My hope is that by revealing the inspiration behind the eight fabric designs, it will add layers of meaning, beyond just the visual, for those who experience them.
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About our FAbric

The fabric designs are available per metre (each roll is 1500mm wide) and is hand screened on 100% cotton poplin in a small print studio in Petersham. They can be cold washed and line dried or dry cleaned. Each design can also be customised to a particular colour for small runs of 10 metres. We are also able to traditionally print or digitally print or a range of fabric from linen to silk.

Our fabric has been made into lampshades, duvet covers, curtains, table clothes and cushions for various clients.


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The original lino cut featuring grey gum leaves and nuts was created whilst I was living in Philadelphia in 1988. For an Australian girl like me, who loved the balmy Australian climate, winter in Philadelphia was very hard to endure - icy winds whistling through our apartment windows and salty snow churned up in the city streets ... I felt so far from home and longed for the wild abandon of a gum tree or an afternoon sea breeze in summer ...It was in this state of mind that I discovered, to my delight, a small bunch of gum branches for sale in Reading Terminal Market.The distinctive ghostly grey gum nuts and thick foliage seemed so much at odds with the violet coloured tissue paper the flower seller had wrapped them in.


The Laxmi Story

The simple patterns within this lino cut repeat and magnify from the centre outwards, abstract layers of flowers and leaves, symbolising abundance. This pattern has been created in celebration of the Hindu goddess of wealth and fortune, Lakshmi.

The linocut used in this fabric is inspired by the richly decorated panels and pillars from a wooden Nepalese Pavilion painstakingly carved for Expo in Brisbane by my Nepalese sister-in-law Laxmi. She began woodcarving in Nepal when she was 13 years old and travelled the world demonstrating her skill.

The fabric is designed to emulate a rich blend of Indian and Asian influences - each square connecting together - to build an atmosphere which is warm and inviting.


THE Poinsettia STORY

Poinsettias are native to Mexico. ‘The Aztecs called them ‘Cuetlayochitl’. The Aztec king, Montezuma was reported to have brought them in by caravan to Mexico City because they were unable to grow in the high altitude.’Poinsettias have always fascinated me with their crazy, sliced, iridescent red leaves, full fat green leaves and yellow stamens hovering antenna-like at the centre - all assembled collage-fashion in a moving mass of bush. They always make me smile - bringing back memories of pasting flowers in craft activities with coloured paper and glue.In the original lino cut I have tried to capture a shimmering sense of the plant’s energy - a blend of water, sun and nutrients, the miracle of photosynthesis.The fabric inverts as it repeats creating a delicate spray of movement and petals. Equally at home traditional English interior styling or the easy relaxed living of a summer house.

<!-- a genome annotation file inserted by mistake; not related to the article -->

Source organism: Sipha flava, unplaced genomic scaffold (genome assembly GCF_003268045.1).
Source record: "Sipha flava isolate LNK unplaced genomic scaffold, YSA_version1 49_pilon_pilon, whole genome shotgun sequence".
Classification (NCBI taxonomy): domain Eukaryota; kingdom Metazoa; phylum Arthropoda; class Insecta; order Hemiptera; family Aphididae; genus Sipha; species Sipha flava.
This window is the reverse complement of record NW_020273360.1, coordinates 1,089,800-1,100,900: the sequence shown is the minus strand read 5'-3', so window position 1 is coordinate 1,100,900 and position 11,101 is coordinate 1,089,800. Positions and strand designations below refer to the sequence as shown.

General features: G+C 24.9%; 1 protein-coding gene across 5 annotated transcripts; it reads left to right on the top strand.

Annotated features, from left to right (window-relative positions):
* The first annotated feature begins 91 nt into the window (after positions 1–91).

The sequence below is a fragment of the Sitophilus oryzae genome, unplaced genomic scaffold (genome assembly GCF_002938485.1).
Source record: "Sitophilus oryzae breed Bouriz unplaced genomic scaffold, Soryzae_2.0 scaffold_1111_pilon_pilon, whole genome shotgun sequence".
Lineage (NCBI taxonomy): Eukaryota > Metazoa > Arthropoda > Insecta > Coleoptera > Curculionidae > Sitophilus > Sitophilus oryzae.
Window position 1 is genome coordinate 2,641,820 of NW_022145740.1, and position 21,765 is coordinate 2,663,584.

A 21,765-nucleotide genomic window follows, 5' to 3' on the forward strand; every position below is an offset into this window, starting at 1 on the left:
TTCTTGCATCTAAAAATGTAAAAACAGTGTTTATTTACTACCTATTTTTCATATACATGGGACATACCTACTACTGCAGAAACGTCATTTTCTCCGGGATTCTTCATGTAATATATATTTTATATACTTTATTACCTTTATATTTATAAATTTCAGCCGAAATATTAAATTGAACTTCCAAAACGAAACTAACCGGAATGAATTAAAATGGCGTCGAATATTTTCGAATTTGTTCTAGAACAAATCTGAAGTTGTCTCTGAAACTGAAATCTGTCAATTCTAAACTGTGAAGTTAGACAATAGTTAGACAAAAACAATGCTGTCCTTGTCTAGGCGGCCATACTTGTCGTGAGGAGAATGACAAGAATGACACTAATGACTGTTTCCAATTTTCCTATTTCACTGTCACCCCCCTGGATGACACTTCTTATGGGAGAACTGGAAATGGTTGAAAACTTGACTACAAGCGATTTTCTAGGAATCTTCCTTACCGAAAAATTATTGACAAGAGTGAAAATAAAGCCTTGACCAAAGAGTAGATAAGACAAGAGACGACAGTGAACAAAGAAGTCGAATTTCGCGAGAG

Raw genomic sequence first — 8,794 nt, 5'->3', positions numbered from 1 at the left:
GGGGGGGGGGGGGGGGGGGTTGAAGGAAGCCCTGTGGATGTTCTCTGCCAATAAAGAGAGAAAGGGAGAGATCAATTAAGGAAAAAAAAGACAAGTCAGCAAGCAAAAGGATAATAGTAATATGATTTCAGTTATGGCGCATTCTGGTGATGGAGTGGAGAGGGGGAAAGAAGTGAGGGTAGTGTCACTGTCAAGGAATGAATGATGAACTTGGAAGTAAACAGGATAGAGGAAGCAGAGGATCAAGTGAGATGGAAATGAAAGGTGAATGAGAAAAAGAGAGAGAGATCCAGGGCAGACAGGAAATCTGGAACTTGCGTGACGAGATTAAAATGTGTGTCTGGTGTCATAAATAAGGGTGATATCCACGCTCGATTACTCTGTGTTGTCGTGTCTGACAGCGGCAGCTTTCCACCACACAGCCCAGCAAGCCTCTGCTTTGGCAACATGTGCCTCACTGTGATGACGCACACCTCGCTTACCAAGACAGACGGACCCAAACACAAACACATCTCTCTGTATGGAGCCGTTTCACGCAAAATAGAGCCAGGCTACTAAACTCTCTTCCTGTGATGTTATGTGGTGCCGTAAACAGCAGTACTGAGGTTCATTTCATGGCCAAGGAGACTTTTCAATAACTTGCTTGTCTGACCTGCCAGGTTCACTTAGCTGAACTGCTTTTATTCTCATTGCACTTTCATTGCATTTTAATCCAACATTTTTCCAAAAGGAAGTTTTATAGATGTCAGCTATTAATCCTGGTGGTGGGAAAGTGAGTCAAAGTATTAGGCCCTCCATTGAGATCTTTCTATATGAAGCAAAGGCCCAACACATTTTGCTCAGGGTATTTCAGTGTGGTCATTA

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This lino cut features the fronds of a Queensland pine tree and an Australian silky oak. The branches are suspended in a swirl of sea breeze symbolising their playful journey over time.There are some trees that you ‘grow up with’ and these are mine. Both these trees hold a strong place in my Australian childhood memories-the pine trees standing in rows like sentries along the beach front as I swam in the surf every holiday and the silky oak trees filled with lorikeets attracted by their yellow brush like flowers. Both trees are found in the Gold Coast hinterland.In the manner of the Patrick White novel ‘A Tree of Man’, these trees have also come to symbolise people - the pine tree, my grandmother and the silky oak, my grandfather.The title of the fabric is also a call to feel connected to our natural world, to care for it as if it is an extended family, a rich heritage worth protecting